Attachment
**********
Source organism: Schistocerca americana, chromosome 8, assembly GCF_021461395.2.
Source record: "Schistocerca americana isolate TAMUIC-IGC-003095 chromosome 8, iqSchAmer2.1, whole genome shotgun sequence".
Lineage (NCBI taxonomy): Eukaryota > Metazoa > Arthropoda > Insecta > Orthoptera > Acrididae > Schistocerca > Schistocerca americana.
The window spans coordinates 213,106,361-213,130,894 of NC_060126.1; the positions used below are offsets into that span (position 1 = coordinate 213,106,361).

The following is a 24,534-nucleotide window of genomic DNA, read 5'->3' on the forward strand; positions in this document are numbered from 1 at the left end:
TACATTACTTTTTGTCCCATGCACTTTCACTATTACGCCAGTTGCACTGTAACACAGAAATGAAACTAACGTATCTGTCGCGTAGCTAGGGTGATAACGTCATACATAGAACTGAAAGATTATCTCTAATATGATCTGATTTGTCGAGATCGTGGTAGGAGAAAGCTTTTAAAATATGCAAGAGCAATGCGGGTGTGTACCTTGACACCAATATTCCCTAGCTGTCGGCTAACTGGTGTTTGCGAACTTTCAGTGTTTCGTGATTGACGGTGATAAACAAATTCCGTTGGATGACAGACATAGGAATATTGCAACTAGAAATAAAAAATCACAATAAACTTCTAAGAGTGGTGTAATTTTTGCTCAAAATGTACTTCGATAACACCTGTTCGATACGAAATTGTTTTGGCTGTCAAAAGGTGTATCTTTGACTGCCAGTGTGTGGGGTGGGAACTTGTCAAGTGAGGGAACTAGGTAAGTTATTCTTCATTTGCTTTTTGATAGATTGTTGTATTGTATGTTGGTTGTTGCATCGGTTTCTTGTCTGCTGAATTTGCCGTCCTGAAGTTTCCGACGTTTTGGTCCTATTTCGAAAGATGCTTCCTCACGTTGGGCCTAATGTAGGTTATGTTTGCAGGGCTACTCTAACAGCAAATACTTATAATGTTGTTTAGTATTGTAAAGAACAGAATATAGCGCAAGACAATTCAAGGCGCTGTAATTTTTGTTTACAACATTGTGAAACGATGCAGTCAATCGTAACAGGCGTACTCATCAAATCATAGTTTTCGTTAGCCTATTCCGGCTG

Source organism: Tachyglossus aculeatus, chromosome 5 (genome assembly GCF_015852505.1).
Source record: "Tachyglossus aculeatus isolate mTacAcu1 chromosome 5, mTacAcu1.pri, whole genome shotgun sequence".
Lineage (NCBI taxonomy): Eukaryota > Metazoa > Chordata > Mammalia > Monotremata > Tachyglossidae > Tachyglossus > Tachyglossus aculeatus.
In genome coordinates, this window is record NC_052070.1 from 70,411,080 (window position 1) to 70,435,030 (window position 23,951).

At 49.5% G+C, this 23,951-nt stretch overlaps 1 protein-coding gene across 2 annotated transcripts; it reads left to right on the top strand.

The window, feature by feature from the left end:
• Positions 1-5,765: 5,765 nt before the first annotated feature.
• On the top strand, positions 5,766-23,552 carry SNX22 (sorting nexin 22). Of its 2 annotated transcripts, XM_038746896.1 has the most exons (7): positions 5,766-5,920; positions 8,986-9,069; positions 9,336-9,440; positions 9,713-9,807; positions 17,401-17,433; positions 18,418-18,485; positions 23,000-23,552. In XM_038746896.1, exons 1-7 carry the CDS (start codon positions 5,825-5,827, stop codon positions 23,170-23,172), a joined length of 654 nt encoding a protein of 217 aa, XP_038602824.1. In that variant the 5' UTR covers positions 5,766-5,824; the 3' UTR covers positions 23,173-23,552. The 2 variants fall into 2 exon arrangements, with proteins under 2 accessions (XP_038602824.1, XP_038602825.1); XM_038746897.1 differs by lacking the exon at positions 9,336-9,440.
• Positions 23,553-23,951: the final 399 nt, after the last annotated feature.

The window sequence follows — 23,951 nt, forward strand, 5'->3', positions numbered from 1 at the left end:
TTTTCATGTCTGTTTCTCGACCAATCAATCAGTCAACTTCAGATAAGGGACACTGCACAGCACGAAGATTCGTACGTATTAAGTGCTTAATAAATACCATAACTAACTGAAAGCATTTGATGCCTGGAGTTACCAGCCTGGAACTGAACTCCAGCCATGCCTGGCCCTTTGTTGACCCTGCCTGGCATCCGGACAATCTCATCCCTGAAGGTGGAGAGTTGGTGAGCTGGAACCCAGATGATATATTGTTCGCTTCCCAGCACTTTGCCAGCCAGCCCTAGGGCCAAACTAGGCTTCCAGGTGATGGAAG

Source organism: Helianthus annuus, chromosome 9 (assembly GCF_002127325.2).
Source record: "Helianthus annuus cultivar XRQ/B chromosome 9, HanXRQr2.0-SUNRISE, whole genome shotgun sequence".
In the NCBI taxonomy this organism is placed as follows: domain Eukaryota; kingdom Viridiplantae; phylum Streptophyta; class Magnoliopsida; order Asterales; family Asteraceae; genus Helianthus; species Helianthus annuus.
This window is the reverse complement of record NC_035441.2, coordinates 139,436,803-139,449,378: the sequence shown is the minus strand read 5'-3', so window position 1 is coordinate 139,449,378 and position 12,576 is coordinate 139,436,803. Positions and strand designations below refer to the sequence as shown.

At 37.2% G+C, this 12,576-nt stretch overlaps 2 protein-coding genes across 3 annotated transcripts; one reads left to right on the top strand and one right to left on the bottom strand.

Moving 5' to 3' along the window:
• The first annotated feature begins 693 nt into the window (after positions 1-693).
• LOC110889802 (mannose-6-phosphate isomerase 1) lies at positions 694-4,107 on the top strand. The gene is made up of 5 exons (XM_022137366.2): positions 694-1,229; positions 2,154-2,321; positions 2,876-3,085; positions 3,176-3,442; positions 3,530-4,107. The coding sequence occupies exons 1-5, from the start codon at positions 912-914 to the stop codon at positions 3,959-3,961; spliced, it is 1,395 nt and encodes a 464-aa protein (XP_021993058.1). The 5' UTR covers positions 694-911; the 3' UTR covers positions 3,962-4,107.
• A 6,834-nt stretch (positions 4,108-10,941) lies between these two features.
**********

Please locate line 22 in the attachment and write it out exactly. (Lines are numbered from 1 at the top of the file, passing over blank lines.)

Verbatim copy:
At 37.2% G+C, this 12,576-nt stretch overlaps 2 protein-coding genes across 3 annotated transcripts; one reads left to right on the top strand and one right to left on the bottom strand.